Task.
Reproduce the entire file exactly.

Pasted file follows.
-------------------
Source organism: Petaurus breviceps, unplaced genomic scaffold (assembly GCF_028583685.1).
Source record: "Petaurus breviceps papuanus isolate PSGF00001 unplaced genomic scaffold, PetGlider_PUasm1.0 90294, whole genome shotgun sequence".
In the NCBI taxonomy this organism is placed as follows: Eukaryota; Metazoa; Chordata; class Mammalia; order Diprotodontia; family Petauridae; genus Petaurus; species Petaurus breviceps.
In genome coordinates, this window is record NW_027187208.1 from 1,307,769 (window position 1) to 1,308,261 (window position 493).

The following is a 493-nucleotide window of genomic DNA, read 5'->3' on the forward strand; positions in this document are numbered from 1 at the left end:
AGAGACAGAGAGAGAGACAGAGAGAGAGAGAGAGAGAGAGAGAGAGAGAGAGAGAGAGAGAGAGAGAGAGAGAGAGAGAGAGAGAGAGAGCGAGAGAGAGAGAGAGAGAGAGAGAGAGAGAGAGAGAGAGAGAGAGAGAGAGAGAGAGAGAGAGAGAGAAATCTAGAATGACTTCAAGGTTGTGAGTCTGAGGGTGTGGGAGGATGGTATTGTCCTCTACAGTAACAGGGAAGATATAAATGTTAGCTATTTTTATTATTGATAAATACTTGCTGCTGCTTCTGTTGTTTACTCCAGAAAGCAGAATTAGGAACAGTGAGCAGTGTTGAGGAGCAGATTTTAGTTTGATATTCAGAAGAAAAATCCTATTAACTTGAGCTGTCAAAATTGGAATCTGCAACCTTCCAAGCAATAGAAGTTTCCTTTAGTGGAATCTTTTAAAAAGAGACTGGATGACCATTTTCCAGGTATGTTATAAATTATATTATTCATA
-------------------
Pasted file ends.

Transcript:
Source organism: Petaurus breviceps, unplaced genomic scaffold (assembly GCF_028583685.1).
Source record: "Petaurus breviceps papuanus isolate PSGF00001 unplaced genomic scaffold, PetGlider_PUasm1.0 90294, whole genome shotgun sequence".
In the NCBI taxonomy this organism is placed as follows: Eukaryota; Metazoa; Chordata; class Mammalia; order Diprotodontia; family Petauridae; genus Petaurus; species Petaurus breviceps.
In genome coordinates, this window is record NW_027187208.1 from 1,307,769 (window position 1) to 1,308,261 (window position 493).

The following is a 493-nucleotide window of genomic DNA, read 5'->3' on the forward strand; positions in this document are numbered from 1 at the left end:
AGAGACAGAGAGAGAGACAGAGAGAGAGAGAGAGAGAGAGAGAGAGAGAGAGAGAGAGAGAGAGAGAGAGAGAGAGAGAGAGAGAGAGAGCGAGAGAGAGAGAGAGAGAGAGAGAGAGAGAGAGAGAGAGAGAGAGAGAGAGAGAGAGAGAGAGAGAGAAATCTAGAATGACTTCAAGGTTGTGAGTCTGAGGGTGTGGGAGGATGGTATTGTCCTCTACAGTAACAGGGAAGATATAAATGTTAGCTATTTTTATTATTGATAAATACTTGCTGCTGCTTCTGTTGTTTACTCCAGAAAGCAGAATTAGGAACAGTGAGCAGTGTTGAGGAGCAGATTTTAGTTTGATATTCAGAAGAAAAATCCTATTAACTTGAGCTGTCAAAATTGGAATCTGCAACCTTCCAAGCAATAGAAGTTTCCTTTAGTGGAATCTTTTAAAAAGAGACTGGATGACCATTTTCCAGGTATGTTATAAATTATATTATTCATA